When you have items you no longer need or want, and live in the Virginia, Maryland or Washington D.C. area, call 123JUNK!


Make Cleanup Fun! Create Your Own Decluttering Challenge.

Nowadays, with all the creative, fun, and innovative items found in stores and online marketplaces, shopping has become more exciting than ever. You can purchase amazing things for yourself, your family, and your home at often more-than-amazing prices. While shopping certainly has its advantages, it does come with one major downside: all this stuff creates clutter!

You’re probably like millions worldwide who have stuff they don’t really need cluttering up their homes and offices. But did you know that too much household junk can actually harm your health in more ways than one?

Here’s what clutter can do to your health:

  • Create a perfect breeding ground for germs and other bacteria, which can cause illnesses or worsen allergies
  • Result in stress
  • Make it more difficult to maintain a healthy weight, as research has discovered a link between buying too much stuff and eating too much food
  • Increase the risk of falls, injuries, and other home accidents
  • Cost you money, as you may purchase items you already have but can’t find
  • Have a negative effect on your social life and career, as you may not always be able to locate important things such as your car keys or certain documents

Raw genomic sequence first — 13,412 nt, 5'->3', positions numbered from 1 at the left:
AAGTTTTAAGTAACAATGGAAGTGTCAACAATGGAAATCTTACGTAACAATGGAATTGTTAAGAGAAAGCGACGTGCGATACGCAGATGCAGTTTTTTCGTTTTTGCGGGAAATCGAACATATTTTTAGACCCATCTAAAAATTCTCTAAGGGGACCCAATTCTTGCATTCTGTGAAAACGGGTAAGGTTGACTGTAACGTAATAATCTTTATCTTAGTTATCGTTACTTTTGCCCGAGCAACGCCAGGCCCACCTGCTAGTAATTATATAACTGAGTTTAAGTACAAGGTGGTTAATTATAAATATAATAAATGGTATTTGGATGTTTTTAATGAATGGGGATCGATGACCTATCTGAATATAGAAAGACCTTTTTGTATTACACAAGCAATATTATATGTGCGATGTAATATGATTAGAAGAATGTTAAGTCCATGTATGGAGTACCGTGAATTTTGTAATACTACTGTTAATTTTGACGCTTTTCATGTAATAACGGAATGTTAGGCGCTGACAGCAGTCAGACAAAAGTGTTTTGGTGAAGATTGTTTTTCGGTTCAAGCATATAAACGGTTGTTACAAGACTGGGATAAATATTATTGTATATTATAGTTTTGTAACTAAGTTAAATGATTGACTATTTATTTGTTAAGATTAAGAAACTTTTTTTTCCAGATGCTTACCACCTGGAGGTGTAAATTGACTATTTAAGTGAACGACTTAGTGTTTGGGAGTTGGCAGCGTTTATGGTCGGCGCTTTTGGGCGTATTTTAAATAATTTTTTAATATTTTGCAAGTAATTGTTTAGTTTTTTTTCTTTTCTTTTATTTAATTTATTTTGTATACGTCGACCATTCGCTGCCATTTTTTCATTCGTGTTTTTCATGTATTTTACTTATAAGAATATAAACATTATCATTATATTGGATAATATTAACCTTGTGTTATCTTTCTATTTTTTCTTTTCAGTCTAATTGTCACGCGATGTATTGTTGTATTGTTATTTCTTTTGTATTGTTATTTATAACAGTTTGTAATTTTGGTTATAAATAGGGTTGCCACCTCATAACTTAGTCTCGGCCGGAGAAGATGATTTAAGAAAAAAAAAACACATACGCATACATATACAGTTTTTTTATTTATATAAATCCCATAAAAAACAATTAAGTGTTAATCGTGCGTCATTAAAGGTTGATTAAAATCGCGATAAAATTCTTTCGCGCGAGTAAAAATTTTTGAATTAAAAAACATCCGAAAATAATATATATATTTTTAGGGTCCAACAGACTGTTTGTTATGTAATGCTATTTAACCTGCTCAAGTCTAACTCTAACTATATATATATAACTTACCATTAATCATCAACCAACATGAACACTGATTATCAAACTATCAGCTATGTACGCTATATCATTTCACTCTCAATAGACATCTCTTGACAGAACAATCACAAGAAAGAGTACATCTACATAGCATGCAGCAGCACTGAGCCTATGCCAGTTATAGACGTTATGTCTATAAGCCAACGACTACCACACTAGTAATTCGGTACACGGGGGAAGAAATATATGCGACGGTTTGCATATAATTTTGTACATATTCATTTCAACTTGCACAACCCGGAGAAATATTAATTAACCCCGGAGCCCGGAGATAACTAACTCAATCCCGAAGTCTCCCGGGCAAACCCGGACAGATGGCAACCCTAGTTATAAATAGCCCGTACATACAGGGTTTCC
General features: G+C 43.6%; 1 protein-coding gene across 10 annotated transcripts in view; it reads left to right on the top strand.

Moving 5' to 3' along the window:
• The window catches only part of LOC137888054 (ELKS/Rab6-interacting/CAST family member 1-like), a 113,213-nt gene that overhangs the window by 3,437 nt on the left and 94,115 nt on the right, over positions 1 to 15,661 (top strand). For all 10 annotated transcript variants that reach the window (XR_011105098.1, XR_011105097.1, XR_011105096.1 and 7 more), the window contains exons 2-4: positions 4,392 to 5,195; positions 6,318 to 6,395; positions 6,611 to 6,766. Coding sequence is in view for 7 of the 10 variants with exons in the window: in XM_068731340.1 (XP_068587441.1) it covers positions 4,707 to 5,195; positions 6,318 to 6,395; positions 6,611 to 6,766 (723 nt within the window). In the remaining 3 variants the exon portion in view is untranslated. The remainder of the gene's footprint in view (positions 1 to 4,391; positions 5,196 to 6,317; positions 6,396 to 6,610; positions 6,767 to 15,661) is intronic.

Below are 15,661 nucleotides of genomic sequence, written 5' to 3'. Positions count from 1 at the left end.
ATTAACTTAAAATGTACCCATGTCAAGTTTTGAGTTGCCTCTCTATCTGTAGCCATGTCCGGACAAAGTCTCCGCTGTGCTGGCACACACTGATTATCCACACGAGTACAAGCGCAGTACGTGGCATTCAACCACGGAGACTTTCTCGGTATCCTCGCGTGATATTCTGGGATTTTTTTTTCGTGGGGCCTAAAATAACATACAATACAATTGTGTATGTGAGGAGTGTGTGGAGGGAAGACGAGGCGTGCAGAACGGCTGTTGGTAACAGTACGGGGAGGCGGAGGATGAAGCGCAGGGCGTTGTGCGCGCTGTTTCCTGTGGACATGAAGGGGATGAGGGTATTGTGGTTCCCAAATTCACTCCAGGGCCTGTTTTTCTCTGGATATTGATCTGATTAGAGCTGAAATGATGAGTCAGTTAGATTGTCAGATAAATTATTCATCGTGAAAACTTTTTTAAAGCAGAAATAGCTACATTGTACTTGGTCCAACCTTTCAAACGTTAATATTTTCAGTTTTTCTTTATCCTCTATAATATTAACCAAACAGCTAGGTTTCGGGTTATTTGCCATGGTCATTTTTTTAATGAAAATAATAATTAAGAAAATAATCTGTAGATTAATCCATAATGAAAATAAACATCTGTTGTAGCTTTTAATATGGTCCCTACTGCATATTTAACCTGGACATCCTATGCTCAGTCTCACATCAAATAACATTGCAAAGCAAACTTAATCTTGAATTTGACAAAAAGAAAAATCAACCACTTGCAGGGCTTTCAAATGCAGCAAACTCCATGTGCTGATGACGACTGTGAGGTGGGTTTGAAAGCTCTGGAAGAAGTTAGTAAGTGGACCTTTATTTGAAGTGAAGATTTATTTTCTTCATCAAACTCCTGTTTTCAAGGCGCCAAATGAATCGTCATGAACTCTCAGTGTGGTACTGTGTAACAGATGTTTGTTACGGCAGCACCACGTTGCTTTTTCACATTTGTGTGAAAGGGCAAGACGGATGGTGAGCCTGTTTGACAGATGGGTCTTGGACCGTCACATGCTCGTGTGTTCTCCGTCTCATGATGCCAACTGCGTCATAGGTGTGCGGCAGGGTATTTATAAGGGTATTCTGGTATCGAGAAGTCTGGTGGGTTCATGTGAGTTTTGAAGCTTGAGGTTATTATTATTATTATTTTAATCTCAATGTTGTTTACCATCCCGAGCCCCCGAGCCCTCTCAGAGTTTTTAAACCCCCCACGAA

You might need a Decluttering Challenge.

Creating a Decluttering Challenge

A decluttering challenge can transform tedious, time-consuming housework into an enjoyable activity for the entire family. Yes, even the kids can take part in it and actually not hate it.

The first phase: planning. Depending on the size of your home and your schedule, split the challenge up into a few days or even a couple of weeks. Not having to do it all at once will enable you to focus on one area of the home at a time, minimizing stress and negative feelings.

Once you’ve made your decluttering plan, talk to your loved ones about each person’s responsibilities for the challenge. As it is a real challenge, develop a rewards system with little rewards at checkpoints for a job well done, which can be especially motivating for the little ones (or the big ones). You can also set up a prize for the whole family to enjoy after successfully completing the challenge.

Here are some tips to help structure your Decluttering Challenge:

  • Create a list of the areas in the home that need decluttering, starting from least cluttered places to those that need the most work
  • Declutter one room or one area at a time for optimal efficiency
  • Set reasonable completion times or dates for each area, allowing yourself more time for particularly cluttered places such as the basement or garage
  • Develop a sorting system; for example, use color-coded boxes or trash bags to differentiate between stuff you want to throw away, recycle, donate or keep
  • Take before and after pictures for measuring your progress and additionally motivating the whole family

Call 123JUNK, Your Junk Hauling Experts

Once you have your finished decluttering challenge, celebrate! Then if you’re in Maryland, Virginia or Washington, D.C., call 123JUNK. We are happy to haul away broken items and junk, and recycle perfectly good and reusable items to our charity partners. Your only challenge with us is what day to schedule your pickup appointment.